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The Heart of Ole Miss: Frank E. Everett, Jr.

edFrank Everett received his bachelor’s from The University of Mississippi in 1932 and his law degree in 1934. While at Ole Miss, the Indianola native was elected Colonel Rebel and student body president.

In Vicksburg, Everett was a partner at Brunini, Everett, Beanland and Wheeless. In addition to his legal career, Everett authored a book on Brierfield, the Warren County home of Confederate President Jefferson. He was past president of the statewide Ole Miss Alumni Association, and is a member of the Ole Miss Hall of Fame.

Ole Miss alums have fond memories of Everett and the poem he penned about his alma mater.

“Mr. Everett was a great person. He was a true Southern gentleman,” recalls Ed Canizaro. “(I) miss him and his wife, Clyde. I was at the Warren County Ole Miss Alumni banquet when Mr. Everett read the poem for the first time. It was wonderful. Joann Sharborough called Mr. Everett the next day to get a copy of the poem. He had thrown it in the thrash and had to retrieve it. I am happy to say (we) have a copy of the complete original poem.”

Another Ole Miss alum, Dr. Ed Meek, remembers his first encounter with Everett while Meek was a student at The University of Mississippi.

“I first met Mr. Frank Everett when I was a young greenhorn student photographer running around campus. From these first days at Ole Miss, a lifelong friendship with a most gracious Southern gentleman was stuck. Later, when Frank was president of the Ole Miss Alumni Association, we visited on campus, and as we talked Frank mentioned his poem and pulled his original copy from his coat pocket. I had heard about this recently spoken wonderful poem but words here can not do justice to the words I read. The Everett poem goes to the very heart of what the Ole Miss family knows: you never graduate from Ole Miss.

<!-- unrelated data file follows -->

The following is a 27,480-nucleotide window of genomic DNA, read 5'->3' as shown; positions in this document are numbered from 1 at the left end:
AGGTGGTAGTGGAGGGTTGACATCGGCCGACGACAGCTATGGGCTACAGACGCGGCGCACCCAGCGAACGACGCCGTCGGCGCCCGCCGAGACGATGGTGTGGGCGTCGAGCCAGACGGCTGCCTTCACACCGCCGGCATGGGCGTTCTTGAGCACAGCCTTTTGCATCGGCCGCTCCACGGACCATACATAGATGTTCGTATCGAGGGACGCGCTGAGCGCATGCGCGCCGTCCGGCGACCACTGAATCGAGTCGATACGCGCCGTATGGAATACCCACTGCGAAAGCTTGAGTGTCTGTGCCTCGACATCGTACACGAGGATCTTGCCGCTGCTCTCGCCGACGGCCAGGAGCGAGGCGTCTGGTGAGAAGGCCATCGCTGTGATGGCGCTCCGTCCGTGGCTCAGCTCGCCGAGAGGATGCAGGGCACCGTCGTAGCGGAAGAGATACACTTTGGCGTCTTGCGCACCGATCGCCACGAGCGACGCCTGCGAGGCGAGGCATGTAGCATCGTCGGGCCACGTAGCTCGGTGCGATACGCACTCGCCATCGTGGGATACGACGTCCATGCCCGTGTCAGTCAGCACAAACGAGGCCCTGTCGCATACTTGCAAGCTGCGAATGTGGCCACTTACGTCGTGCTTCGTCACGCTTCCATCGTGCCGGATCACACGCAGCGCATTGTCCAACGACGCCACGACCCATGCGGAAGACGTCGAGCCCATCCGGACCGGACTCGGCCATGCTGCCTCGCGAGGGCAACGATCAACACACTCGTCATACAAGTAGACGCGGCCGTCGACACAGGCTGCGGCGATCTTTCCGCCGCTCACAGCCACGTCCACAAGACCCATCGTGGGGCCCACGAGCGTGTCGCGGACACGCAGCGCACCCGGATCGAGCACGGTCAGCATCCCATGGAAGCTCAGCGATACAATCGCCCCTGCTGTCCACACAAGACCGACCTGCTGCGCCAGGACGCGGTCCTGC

The idea to create the print of the now famous poem came from this original meeting with Everett, Meek says.

“I worked on the red and blue design with the Lyceum drawing and presented it to Frank and the Ole Miss administration, and both loved it. Since then. thousands of copies have been given away to the Ole Miss faithful and framed copies can be found on Ole Miss walls from coast to coast. Some years later, when Ole Miss began plans for the present day student union building, I felt it wholly appropriate that Frank’s poem be included in this new center of everyday student life on campus. The chancellor readily agreed, and after completion of the new union I was happy to see Frank standing and gazing upon his work. He was very pleased. Not long afterward Frank Everett passed away. Now he and his great poem belong to the Ole Miss ages. Frank was a fine a man as I’ve ever had the honor to know and call friend. The University of Mississippi is a richer institution for his presence in its history.”

“The University is respected, but Ole Miss is loved. the University gives a diploma and regretfully terminates tenure, but one never graduates from Ole Miss.”
–Frank E. Everett, Jr.

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